and so on.
So if we were working in NTSC in 240 y-res, and wanted to
convert to PAL in 256 y-res,
     sprite.scaley = 4096; //for NTSC
     sprite.scaley = 4096*256/240;  //for PAL

And for PAL to NTSC, this goes from
    sprite.scaley = 4096; //for PAL
    sprite.scaley = 4096*240/256;  //for NTSC

This in general becomes
    sprite.scaley = 4096*SCREEN_HEIGHT/WORKING_HEIGHT;

WORKING_HEIGHT is the height in which the original y placement
was worked out, and SCREEN_HEIGHT is dependent on whether the
mode is PAL or NTSC.
This obviously means more processing, but it takes fair amount
of these scaling factors (00's) before a single hsync passes.
(A hysnc is the time taken for the beam to travel a single
horizontal line.)

The refresh rate is a slightly different problem. Since PAL
operates at 50Hz and NTSC at 60Hz, we will always get screen
updates running at those respective rates. The problem is the
actual timing of the movement of objects in the game.
We programmers are a real lazy bunch, and we just increment
the location of objects *on a per screen* basis. This is
where the difference in speed between PAL and NTSC modes occur.
Since PAL runs at 50Hz, and NTSC at 60Hz, PAL therefore runs
at 5/6ths (83.33%) of the same NTSC version, a 16.67% reduction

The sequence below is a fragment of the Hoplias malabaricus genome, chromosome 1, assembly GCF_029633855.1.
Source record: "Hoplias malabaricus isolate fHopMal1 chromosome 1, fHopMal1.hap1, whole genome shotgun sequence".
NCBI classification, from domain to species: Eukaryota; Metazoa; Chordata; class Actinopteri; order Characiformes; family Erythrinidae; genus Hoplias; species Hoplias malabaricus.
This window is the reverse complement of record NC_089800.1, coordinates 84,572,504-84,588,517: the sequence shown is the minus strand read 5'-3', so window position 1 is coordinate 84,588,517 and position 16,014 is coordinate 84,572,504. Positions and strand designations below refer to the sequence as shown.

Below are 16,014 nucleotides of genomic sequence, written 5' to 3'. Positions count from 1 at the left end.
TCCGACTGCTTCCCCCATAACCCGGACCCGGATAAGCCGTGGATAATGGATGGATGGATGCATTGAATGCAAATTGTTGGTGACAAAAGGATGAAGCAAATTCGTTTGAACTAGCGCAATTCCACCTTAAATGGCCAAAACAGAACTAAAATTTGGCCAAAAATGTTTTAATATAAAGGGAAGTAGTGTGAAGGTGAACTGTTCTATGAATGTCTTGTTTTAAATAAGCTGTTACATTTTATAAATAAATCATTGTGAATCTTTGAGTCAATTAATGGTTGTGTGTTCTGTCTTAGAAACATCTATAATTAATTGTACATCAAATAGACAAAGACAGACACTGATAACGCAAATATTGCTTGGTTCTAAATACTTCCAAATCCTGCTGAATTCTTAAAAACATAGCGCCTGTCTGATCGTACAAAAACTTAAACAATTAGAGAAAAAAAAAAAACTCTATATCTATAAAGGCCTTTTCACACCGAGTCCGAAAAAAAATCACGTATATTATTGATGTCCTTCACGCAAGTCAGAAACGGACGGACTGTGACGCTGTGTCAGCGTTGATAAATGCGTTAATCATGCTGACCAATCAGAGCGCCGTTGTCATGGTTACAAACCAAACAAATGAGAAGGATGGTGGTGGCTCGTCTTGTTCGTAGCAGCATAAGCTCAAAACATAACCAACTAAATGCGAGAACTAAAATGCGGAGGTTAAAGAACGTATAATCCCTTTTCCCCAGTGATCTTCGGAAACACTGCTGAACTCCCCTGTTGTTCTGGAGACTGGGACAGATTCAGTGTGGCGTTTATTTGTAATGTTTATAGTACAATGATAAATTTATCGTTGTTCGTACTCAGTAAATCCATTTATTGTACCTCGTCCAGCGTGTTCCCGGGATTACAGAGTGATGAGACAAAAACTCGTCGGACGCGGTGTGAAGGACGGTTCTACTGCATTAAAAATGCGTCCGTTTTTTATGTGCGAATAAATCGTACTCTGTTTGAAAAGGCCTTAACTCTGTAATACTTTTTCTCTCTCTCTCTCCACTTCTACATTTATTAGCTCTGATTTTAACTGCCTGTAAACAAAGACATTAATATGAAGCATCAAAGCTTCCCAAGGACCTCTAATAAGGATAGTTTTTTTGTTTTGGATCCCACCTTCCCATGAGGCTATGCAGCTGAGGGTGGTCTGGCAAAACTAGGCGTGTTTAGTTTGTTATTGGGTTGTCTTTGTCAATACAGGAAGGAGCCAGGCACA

in speed.
  Moving an object 5 units per screen, in one second moves
       NTSC:   60*5 = 300 units
       PAL:    50*5 = 250 units

Again this is easy to solve, (if only us programmers would
just do it this way). By updating the movement of objects
proportionately to the refresh rate (or time).
  To move a piece 300 units in 1 second,
      NTSC:   300/60 = 5 units per frame
      PAL:    300/50 = 6 units per frame

To make this an easy task to do, we do
      #define REFRATE    60   //or 50 if PAL

      sprite.x += 300/REFRATE;

There is one final less obvious problem regarding the updating
of screens. We must finish drawing to the off screen buffer
within the time for the next swap. If the off screen buffer is
not ready to swap, the frame is delayed until the beam reaches
the vertical retrace again. To make it smooth, it is best not
to take too long drawing the frame.
In PAL we have to be ready to swap every 1/50th second, and
in NTSC every 1/60th second. There is no workarounds for this,
but we must simply finish calculations and all within the time.

Personally, I work to the most restrictive specification, and
then the conversion to the other mode will be at least
I work in PAL dimensions, 1.25 aspect ratio. And ensure that
the off screen is ready to be refreshed very much within
1/50th second. It must be well inside this limit, so that
when scaling factors are applied, we can reach 1/50th second
refresh limit, without any problem.

What is of utmost importance, is that both formats must be
remembered during the development of the game. It is very easy
to slip in 240 instead of the SCREEN_HEIGHT macro, and
to work on a per screen basis. But by just thinking of the
other format, multi-format code comes easy.

Some Macro Conversion Code

#define PALVER    //comment this out for NTSC

#ifdef PALVER
  #define REFRATE       50
  #define SCRN_HEIGHT   256
  #define REFRATE       60
  #define SCRN_HEIGHT   240

void main(void) {
  #ifdef PALVER

  //call GsInitGraph(..) here

  #ifdef PALVER
    GsDISPENV.screen.y = 20;
    GsDISPENF.screen.h = 256;